Mental health lifeline opens in Oceanside for military families
The Steven A. Cohen Military Family Clinic opened its doors on Wednesday in Oceanside for active duty service members, veterans, and their families.
Its purpose is to meet the increasing mental health needs of the military community.
“Many of our families can't afford to pay $2 to $3 million a session, so they can come here to this clinic and get care with no barriers. If you can't afford it, we’ll figure it out," said Dr. Anthony Hassan, the president of Cohen Veterans Network.
His organization is committed to reducing veteran suicides and increasing care for service members.
Marine Corps Col. Daniel M. Whitley said that investment is vital to the military and Camp Pendleton communities.
“Having access to high quality and timely care, specifically mental health care, is critical to what we do for the nation, he said. "Not just for the service members but also for their families.”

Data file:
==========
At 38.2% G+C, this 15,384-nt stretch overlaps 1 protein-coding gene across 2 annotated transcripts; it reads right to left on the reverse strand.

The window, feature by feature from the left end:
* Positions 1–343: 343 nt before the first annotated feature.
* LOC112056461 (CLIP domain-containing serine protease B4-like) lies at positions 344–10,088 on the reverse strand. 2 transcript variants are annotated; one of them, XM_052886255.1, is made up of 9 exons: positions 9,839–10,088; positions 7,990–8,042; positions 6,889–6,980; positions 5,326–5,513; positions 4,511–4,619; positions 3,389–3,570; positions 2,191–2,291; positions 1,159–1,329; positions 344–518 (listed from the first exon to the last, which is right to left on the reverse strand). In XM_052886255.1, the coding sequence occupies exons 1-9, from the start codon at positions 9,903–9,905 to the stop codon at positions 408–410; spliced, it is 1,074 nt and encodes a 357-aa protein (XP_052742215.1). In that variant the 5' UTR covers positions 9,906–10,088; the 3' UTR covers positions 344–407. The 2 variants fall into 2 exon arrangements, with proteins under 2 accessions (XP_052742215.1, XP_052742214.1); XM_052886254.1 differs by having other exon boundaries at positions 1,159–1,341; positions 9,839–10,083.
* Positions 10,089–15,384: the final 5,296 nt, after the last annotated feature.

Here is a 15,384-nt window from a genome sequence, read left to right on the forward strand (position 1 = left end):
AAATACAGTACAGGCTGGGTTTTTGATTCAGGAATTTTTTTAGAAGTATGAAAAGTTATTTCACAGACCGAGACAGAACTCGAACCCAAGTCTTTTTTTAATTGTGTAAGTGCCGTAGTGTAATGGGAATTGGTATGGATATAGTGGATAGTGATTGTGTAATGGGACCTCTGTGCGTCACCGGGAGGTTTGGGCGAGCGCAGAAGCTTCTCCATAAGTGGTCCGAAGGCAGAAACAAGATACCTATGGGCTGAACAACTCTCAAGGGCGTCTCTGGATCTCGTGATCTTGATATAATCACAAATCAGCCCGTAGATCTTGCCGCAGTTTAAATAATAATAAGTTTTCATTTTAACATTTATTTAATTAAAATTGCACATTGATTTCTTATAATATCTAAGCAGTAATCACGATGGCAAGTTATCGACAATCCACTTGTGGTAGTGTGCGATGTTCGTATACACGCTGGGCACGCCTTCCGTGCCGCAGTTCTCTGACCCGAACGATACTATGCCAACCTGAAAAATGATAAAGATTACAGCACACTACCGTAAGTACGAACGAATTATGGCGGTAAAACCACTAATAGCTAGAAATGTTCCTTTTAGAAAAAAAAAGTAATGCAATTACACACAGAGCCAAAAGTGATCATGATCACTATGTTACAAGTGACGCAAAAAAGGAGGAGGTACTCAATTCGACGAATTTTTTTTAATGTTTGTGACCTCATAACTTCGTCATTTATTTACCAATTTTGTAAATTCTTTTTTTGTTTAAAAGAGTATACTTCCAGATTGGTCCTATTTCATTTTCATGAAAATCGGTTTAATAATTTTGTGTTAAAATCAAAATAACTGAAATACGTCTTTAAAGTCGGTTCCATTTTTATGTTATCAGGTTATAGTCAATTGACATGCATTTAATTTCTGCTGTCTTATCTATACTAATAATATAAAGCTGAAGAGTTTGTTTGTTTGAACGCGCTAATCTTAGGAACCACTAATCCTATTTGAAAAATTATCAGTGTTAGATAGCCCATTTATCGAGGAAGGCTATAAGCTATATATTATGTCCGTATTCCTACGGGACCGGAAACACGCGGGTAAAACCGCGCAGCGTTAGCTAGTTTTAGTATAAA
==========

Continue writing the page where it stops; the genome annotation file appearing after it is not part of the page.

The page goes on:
Clinic founders chose Oceanside because of its proximity to Camp Pendleton and because of the impact 9/11 left on the community.
One of the speakers at Wednesday's opening ceremony was Amy Forsythe, the author of “Heroes Live Here: A Tribute to Camp Pendleton Marines since 9/11." She shared what she'd learned while researching the book.
"More marines and sailors that were based at Camp Pendleton were killed in action or wounded in combat than any other one base or station in America. So that's a heavy burden for any community," she said.
The clinic will offer therapy for a variety of mental health issues including PTSD, transition challenges, grief, family issues and children's behavioral problems.
Telehealth services will also be available to clients statewide.
The Oceanside site is the second Cohen Clinic in California. There’s already one in Mission Valley, and a third location is set to open in Los Angeles by the end of the year.
Cohen Veterans Network currently operates 21 clinics and plans to open 25 clinics by the end of 2022.
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